Saying that having a rep in Stormont would legitimise the Northern state seems preposterous. The state has lasted 100 years and Stormont will exist in some shape or form for the rest of our lives. Ignoring it will not make it go away. If SF/IRA couldn't get rid of partition, you lot certainly won't. Having a rep in Stormont would help your people on the ground though. Agnew, McCallister, Allister and the rest of the Awkward Squad do good work. Why would you not want to have your own rep on the awkward benches?

  53. Steve R

    I agree with AM that the site could benefit from more unionist/loyalist voices. I also agree with Sean because in fairness you have repeatedly misstated what he actually said about the Omagh Bombing and then made yourself scarce once you were in the spotlight.


    You make good points. And no doubt penniless dissidents do invaluable work -though I understood Eirigi to be a non-violent republican group? (though its credibility on that is questionable) If a penniless dissident were looking for votes then they too would be politicians in the running. We know from experience in the past that penniless candidates can run in elections because people will chip in to support a worthy candidate.

    Probably everything I know about the Dr is what you have written above -but she is irrelevant to the principle or concept of breaking the cycle of emptiness and intransigent rhetoric that has passed for alternative politics for the last generation. If she is an unworthy candidate can a worthy one not replace her?

    Sean reiterates "You cannot make the type of change being suggested at Stormont, even the author of the piece has conceded that elsewhere." Others, including AM, also agree with that up to a point. It seems that Sean's idea is that unless real change is possible people should just carry on as is. Coming on to blogs like this or out in the street to berate the deputy first minister is common place for some but that counts for nothing compared with him being challenged to his face in Stormont -if Stormont's only value is to facilitate that sort of just satisfaction then it is better than the empty void currently touted as the way to continue to maintain.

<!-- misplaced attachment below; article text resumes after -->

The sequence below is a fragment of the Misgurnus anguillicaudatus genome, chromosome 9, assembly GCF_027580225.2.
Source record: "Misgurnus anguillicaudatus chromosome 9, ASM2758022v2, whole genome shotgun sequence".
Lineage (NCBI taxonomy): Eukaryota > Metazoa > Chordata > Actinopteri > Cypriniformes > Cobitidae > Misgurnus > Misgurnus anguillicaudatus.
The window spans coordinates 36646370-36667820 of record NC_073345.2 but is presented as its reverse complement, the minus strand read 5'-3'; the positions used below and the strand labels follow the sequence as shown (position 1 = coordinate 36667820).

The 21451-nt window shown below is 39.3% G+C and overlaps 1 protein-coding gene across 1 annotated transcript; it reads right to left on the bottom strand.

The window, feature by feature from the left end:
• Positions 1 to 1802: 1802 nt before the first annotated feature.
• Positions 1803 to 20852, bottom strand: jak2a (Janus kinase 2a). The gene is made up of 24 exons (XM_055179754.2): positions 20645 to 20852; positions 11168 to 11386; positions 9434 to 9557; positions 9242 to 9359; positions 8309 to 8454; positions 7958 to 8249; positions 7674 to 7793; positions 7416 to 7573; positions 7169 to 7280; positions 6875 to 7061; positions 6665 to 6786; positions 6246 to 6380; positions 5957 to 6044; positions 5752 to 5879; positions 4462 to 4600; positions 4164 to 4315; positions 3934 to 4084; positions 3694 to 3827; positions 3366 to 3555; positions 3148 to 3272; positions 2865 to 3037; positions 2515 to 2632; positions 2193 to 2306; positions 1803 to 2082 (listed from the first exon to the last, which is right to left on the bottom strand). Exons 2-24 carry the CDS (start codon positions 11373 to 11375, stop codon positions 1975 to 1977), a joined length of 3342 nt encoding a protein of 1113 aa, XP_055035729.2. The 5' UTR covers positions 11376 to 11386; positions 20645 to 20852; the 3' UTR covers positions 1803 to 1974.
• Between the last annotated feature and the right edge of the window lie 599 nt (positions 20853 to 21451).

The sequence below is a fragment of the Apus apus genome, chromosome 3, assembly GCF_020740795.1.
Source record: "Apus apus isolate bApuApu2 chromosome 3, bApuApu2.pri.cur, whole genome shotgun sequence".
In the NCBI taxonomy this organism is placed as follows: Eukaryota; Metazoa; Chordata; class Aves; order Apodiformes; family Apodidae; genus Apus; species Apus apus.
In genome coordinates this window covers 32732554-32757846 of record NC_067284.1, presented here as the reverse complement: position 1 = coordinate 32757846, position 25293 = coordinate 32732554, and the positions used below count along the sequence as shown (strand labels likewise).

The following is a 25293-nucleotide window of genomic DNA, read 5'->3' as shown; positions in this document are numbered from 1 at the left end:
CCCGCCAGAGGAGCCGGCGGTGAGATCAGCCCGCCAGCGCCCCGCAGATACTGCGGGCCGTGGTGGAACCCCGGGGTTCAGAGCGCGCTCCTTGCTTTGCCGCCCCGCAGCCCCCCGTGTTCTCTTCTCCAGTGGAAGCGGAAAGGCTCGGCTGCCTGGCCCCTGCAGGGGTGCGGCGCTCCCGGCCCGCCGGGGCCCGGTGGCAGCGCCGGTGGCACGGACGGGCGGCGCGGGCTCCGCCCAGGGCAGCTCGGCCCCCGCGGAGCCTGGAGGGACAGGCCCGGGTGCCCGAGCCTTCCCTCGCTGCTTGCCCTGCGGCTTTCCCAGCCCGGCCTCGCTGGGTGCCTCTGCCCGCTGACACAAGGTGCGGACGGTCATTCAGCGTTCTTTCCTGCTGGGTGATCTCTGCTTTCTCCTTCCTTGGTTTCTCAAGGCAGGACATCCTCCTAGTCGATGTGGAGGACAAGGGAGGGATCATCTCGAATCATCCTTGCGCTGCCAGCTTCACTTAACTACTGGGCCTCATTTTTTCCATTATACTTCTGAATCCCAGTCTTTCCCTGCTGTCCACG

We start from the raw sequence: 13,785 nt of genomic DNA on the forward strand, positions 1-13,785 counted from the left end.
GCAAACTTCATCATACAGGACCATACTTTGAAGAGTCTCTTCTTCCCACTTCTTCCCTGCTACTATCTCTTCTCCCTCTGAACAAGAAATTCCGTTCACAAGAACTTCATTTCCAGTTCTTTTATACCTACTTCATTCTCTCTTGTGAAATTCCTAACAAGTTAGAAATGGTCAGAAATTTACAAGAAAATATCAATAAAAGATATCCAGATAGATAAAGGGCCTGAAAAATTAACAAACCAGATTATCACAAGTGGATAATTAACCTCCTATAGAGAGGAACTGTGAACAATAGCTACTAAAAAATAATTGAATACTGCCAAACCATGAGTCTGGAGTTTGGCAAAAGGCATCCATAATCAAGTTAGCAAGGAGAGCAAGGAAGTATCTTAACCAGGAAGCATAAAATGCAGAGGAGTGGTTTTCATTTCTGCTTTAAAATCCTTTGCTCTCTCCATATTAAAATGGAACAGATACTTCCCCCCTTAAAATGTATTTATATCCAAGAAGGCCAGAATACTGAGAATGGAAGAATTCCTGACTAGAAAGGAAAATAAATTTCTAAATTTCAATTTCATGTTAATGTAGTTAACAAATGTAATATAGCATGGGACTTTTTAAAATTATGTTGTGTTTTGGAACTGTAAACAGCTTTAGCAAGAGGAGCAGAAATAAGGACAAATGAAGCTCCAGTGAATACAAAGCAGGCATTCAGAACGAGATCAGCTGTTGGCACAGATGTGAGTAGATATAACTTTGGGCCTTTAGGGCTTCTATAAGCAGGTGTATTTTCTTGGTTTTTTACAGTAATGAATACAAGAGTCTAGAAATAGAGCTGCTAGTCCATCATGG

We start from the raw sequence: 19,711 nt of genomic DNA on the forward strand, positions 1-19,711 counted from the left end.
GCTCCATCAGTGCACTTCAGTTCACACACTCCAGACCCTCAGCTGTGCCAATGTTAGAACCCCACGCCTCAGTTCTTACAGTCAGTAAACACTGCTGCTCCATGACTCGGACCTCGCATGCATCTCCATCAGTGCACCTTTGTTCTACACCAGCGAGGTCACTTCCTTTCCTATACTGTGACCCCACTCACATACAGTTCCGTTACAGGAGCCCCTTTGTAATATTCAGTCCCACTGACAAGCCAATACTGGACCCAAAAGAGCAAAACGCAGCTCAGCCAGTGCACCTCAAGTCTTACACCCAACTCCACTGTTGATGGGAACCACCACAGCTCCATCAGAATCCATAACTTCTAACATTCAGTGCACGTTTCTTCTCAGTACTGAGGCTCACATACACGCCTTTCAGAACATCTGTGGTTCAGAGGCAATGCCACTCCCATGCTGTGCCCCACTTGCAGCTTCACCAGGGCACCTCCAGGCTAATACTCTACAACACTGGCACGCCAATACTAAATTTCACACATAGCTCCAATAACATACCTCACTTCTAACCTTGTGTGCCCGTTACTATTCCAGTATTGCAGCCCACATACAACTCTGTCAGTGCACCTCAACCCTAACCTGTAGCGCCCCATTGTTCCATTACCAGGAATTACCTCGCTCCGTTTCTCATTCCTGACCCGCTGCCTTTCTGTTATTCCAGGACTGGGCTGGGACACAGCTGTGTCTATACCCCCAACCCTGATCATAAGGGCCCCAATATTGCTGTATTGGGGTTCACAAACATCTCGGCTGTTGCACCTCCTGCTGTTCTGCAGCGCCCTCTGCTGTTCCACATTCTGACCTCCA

Even Socialists support trade unions which provide organised advocacy for better wages and working conditions in a capitalist regime. The immovable and rigid republican principles of maintaining a cultural or generational wallowing in fanciful notions of real change, or, quietism and nothingness do not serve anyone, it does not help Fallswater Day Center, welfare recipients, hungry children, adequate housing or employment prospects.

  54. Anthony, surely you must realise what it is I'm referring to and if not, well, I don't really know what to say on the matter further. There is though, at least as far as I can see, a vested clique operating here, fully determined to exclude any narrative that does not bow to the legitimacy of the Goood Friday Agreement. So it's hard to discuss the matters concerned on your blog while these individuals persist with shouting down any suggestion democracy in action can have no truck with partition.

    How could it when partition violates the democratic will of the Irish people, who have made clear time and again when asked, even in surveys set up to undermine that very same will to the greatest extent possible, that their wish is to live in a free and independent Ireland.

    For those in question, the partitionist set-up may well be democratic but to arrive at that conclusion they are forced to ignore the origins of the northern statelet, its history under Unionist misrule and what it took on the part of Britain to uphold the state when Unionist tyranny collapsed into a sea of chaos, brought on by the fully undemocratic origins and behaviour of the entity in question - the six-county statelet.